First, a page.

Starting this week, The Comics Herald will be reviewing the new episodes of The Walking Dead television series. Being a fan of the series, throughout its iterations in comics, games and of course the television show, I thought it be best to bring readers up to speed with my thoughts on AMC’s zombie hit before I began reviewing the latest season. This will include spoilers of course, as will all my reviews for the series, so you have been warned. Twice.
What I Like:
Yes. It’s a show about zombies. On cable television. I continue to be amazed that this show even exists, and pulls massive numbers in the ratings, prompting it to have the largest cable audience ever. But I digress.
The creative team really have come into their own in the overall aesthetic of the show. The zombies have their own look, which is masterfully created through continually impressive prosthetic make-up, and there always manages to be a few standout individual zombies that really set the tone. From the little girl and the bicycle girl in the premiere, to the creepy Governors Daughter, the show has continued to outdo itself in creative ways to show the living dead. Spattered with a healthy dose of blood and gore of course.
It takes liberties with the comics
This is a major problem I have with other shows that decide to stick closely to the source material. Game Of Thrones did not hold my interest for purely because people who were watching it with me knew exactly what was going to happen and when. It takes the fun out of watching a show week-by-week when there are people who will know how it is going to end. The Walking Dead overcomes this problem by using the source as a basis, rather than a bible. It allows for expectations to be subverted – characters who were alive in the comics are dead, and vice-versa. It’s having the cake and eating it too, having the pure fan service of seeing these characters on screen, while at the same time being legitimately worried for them. It keeps it both familiar and fresh.
In taking liberties with the source material, some of The Walking Dead’s best characters have spawned from the deviations. Norman Reedus is obviously excellent as Daryl, and this newer, more charming version of the Governor, is handled excellently by David Morrissey. Other standouts include Carol (who has enjoyed a really intriguing character arc), Hershel and of course Glen, each of which have enjoyed some of the more consistent characterizations throughout the series. As for the deceased, I was a huge fan of Shane too, especially considering he too outlived his comics counterpart. On occasion The Walking Dead gets its characters right, and when it does it’s a treat.
What I Don’t Like:
You did notice the “on occasion” didn’t you? When The Walking Dead’s characters are firing on all cylinders, it does so excellently. When it isn’t, the engine begins to stutter and act in ways it really shouldn’t. Andrea and Lori are the main offenders here, despite the former beginning promisingly, and the latter offering a small amount of redemption in the end. I’m willing to include Dale here too, especially as towards the end he began grating on my nerves. At times it’s a small niggle, with characters making small mistakes that make me raise an eyebrow, but other times it is downright infuriating. It also doesn’t help that when a character becomes unlikeable enough (Andrea, Lori), or when the writers really don’t know what to do with them (T-Dog), they tend to be killed off. It’s the fact that there seems to be a large disconnect between these and the well written ones that often makes me scratch my head.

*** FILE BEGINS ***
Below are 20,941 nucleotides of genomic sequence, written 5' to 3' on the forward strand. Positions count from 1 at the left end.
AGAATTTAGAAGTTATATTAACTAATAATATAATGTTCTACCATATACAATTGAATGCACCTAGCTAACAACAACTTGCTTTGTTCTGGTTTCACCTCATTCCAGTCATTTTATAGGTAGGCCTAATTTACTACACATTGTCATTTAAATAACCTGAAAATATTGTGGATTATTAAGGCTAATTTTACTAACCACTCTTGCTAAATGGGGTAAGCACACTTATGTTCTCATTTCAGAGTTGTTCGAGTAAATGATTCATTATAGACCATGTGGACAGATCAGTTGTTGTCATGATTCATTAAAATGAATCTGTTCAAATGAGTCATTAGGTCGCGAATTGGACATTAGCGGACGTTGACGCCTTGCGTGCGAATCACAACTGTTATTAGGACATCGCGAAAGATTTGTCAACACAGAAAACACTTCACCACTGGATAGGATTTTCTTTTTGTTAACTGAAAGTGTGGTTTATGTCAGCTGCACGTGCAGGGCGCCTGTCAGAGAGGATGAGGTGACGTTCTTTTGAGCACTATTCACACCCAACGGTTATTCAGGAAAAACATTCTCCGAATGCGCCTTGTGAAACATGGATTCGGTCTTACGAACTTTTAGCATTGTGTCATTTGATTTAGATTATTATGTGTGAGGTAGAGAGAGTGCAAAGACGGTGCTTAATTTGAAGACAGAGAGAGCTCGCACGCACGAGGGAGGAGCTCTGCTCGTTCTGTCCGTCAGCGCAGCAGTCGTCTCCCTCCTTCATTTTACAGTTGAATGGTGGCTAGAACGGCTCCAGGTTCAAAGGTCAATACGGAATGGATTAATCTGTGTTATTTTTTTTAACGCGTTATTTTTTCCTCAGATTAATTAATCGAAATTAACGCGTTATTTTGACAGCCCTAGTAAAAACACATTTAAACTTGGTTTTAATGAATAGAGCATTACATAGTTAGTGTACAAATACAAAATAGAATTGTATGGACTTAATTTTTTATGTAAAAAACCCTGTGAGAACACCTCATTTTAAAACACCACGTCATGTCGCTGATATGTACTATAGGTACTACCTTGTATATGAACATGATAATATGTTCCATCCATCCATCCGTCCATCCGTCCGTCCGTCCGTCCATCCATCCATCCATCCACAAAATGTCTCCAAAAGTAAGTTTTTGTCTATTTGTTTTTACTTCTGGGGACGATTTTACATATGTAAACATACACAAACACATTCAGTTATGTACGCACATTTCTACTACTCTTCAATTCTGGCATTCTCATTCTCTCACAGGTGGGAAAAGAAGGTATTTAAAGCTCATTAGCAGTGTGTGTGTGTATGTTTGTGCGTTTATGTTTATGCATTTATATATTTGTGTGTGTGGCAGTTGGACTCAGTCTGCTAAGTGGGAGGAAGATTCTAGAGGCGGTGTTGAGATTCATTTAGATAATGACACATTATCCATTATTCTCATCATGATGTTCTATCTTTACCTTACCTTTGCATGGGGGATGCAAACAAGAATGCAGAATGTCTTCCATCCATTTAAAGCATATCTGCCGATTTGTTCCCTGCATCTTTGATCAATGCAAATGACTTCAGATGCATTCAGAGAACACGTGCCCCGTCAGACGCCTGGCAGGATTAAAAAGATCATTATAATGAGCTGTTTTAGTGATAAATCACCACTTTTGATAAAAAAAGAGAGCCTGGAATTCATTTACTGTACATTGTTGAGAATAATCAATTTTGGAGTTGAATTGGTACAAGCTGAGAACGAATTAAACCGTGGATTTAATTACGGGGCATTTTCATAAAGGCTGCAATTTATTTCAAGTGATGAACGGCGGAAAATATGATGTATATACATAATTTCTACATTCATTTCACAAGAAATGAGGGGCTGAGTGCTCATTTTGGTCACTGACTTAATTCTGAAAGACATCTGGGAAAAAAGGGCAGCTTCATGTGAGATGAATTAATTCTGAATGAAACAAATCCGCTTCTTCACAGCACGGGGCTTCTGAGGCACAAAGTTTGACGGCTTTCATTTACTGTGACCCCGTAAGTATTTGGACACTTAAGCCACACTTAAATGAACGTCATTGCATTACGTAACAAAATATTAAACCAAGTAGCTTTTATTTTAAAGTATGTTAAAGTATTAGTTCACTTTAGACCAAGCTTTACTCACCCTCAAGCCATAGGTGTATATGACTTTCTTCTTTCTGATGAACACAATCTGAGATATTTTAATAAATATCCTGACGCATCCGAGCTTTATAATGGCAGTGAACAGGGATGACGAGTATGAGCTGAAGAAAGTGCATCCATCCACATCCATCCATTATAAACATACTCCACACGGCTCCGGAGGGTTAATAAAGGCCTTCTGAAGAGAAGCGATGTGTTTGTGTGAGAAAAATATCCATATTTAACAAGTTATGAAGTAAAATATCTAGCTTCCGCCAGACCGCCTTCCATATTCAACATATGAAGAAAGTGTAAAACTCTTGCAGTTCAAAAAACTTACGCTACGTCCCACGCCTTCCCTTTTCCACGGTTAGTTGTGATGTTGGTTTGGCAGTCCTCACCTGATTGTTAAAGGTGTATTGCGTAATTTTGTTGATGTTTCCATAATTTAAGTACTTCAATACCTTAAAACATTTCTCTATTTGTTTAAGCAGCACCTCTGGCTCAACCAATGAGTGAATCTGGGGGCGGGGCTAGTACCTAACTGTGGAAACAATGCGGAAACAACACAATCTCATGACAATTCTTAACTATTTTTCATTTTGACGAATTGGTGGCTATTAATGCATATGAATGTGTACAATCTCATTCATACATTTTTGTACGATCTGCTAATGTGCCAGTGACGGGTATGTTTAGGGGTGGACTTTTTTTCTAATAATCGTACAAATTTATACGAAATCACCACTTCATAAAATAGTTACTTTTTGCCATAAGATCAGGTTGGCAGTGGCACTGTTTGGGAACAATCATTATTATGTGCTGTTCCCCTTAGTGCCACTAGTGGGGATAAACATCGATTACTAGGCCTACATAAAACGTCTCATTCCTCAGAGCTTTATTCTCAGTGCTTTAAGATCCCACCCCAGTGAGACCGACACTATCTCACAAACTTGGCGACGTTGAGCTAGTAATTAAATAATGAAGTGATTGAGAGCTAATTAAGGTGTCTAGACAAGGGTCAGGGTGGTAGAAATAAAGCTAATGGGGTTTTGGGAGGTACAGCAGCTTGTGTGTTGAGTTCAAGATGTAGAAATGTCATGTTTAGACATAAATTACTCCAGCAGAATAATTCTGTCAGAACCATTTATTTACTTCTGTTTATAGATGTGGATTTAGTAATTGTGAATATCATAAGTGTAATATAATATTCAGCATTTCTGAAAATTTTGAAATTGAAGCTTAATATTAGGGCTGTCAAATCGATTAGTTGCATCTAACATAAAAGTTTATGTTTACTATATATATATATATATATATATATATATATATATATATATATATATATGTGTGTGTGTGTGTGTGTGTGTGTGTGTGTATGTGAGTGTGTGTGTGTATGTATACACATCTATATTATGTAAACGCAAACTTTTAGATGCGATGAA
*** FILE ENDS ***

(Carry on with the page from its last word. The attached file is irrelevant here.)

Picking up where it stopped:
It often gets stuck
See the entire middle section of the second season. Too often the show finds itself spinning its wheels, as characters meander about repeating the same mistakes over and over again. This could be a problem with the genre, as consistent tension and action can be too overwhelming, but the moments where characters sit around moping about the end of the world, however realistic, get old quickly. I also imagine staying in the same place for too long perpetuates this, which is a worry going into the fourth season when they remain at the prison. Hopefully this changes, and the writers manage to squeeze more life from their home.
What I’d Like To See
A Deeper Rick
While Rick Grimes doesn’t fall under the “bad character” category, he exactly doesn’t fit under the good one either. Rick is incredibly flat, often reacting to events around him, rather than truly taking charge. I’d like to see more of the Rick we saw at the beginning of season three, where the “Ricktatorship” took point, but eventually fell apart anyway. No matter how many times the other characters tell us how important he is, we really need to see it. Take him out of the equation for a while, and show us how important he is.
While we already know the producers have teased something big coming to the survivors, I’d like to see a better defined antagonist. The Governor is definitely set to return, but I felt the whole Woodbury army was underused, and considering how quickly the remaining members of that community defected to our heroes, I would love to see some good old fashioned deceit and sabotage from these new members.
I know this is a show about the end of the world, but having characters regularly hitting just the one note (read: depressed) gets old quickly. Michonne is the biggest offender here, as her brooding has gotten old quickly – crack a smile, tell a joke. They may be surrounded by zombies at every turn, but for their own sanity, and ours, just act a little lighter. The more upsetting events will have more impact if the lighter moments are just that little bit lighter.
As I am writing this, the premiere has aired already, having snuck up on me without me realising, so the review will be up not long after this post has. Otherwise reviews for the episode should be up on the site the following day.